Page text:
Conservators used new X-ray imaging technology to find the…

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(MENAFN – USA Art News)

New advanced imaging technology makes it easier to see what lies beneath, at least in terms of art history.

As the Rijksmuseum’s celebration of the 350th anniversary of Johannes Vermeer’s birth approaches, the museum has unveiled a new, previously unknown underlay of the Dutch master beneath his most famous work: .

The latest imaging technology revealed to experts two previously unknown objects in the underlay of the image: a jug stand and a fire basket that the artist painted from his final version of the work.

Short-wavelength infrared reflectance image (false color) by Johannes Vermeer.

To carry out the study, the Rijksmuseum enlisted an interdisciplinary team of curators and scientists to analyze a number of Vermeer paintings using advanced Macro-XRF and RIS scanning technologies.

The technique – essentially an X-ray that allows researchers to see the first strokes on a canvas that may have been covered in successive layers – allowed them to locate the underlay.

The pitcher holder, according to a Rijksmuseum press release, would have been a popular feature in many 17th-century Dutch kitchens.

But with multiple nobs, which would have allowed him to hold multiple ceramic jugs by their handles, it would have added a level of clutter that Vermeer thought twice and painted over.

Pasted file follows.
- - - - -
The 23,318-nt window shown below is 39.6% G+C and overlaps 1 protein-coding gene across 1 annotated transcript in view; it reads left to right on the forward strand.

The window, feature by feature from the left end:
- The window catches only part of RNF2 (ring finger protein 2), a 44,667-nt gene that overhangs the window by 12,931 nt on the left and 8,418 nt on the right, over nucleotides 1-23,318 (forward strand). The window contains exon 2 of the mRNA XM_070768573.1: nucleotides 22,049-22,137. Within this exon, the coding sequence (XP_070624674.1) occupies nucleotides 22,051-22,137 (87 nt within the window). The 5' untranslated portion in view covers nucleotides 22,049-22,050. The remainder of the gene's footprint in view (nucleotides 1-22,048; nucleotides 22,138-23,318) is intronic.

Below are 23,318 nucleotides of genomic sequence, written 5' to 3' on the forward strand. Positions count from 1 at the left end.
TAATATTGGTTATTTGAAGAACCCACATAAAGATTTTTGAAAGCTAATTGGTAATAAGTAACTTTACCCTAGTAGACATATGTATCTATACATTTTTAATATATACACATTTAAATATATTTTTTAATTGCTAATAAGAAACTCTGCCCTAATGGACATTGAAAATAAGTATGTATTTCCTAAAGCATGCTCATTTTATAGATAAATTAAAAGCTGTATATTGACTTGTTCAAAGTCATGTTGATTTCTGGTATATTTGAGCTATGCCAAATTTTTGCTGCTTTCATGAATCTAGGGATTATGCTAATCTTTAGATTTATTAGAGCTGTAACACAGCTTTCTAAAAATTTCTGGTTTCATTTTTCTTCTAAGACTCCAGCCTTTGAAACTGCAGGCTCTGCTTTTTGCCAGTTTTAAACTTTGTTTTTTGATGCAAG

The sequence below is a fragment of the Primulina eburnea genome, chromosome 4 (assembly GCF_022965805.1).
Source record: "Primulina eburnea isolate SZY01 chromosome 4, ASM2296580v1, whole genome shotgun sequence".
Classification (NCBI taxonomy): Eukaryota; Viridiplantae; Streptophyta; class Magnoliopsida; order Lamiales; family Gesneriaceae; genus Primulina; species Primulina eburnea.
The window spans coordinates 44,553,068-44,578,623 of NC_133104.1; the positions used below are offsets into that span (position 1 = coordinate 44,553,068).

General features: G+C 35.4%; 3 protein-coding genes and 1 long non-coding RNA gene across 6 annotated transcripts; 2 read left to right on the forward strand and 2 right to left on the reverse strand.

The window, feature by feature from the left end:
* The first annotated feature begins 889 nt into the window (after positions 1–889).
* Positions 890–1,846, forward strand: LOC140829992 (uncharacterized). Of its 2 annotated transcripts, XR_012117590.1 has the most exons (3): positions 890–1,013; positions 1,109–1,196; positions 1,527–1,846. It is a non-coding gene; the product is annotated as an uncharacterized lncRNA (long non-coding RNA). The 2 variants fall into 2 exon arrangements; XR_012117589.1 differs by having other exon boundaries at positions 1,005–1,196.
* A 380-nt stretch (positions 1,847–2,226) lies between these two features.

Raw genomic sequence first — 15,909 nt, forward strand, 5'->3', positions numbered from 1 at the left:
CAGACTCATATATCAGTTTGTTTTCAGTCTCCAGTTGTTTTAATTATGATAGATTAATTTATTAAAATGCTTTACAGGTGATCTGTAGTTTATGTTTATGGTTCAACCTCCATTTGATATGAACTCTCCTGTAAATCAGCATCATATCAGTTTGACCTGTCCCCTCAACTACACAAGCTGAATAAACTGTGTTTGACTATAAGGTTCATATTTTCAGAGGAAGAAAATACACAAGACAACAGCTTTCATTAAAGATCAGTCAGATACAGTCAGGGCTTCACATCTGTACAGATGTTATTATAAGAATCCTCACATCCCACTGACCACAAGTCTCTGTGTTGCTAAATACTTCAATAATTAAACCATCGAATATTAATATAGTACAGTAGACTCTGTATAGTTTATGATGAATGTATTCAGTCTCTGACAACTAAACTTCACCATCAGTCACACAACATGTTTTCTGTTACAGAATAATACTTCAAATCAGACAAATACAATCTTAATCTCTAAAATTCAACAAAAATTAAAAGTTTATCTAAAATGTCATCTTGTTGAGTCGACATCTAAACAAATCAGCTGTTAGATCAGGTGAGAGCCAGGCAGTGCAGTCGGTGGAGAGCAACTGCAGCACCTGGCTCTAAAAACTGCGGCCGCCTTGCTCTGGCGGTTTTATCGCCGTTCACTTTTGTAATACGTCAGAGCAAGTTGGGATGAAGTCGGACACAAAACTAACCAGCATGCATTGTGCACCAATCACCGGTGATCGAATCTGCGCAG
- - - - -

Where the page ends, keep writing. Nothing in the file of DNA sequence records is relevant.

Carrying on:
Short-wavelength infrared reflectance image (false color) by Johannes Vermeer.

The fire basket appears to be woven from willow stems and is also known as , a type of basket found in an inventory from Vermeer’s own estate, according to the Rijksmuseum.

The findings bring “viewers ever closer to this most mysterious and beloved artist,” Rijksmuseum director Taco Dibbits said in a statement.

Vermeer’s next exhibition at the museum, scheduled for 2023, is expected to be the largest assemblage of his works ever staged, including at least 27 of the 35 known Vermeers, many of which have been borrowed from the world’s most prestigious museums.

The Rijksmuseum itself has a world-class collection of Northern Renaissance masterpieces, including four works by Vermeer, who worked in the mid-17th century.

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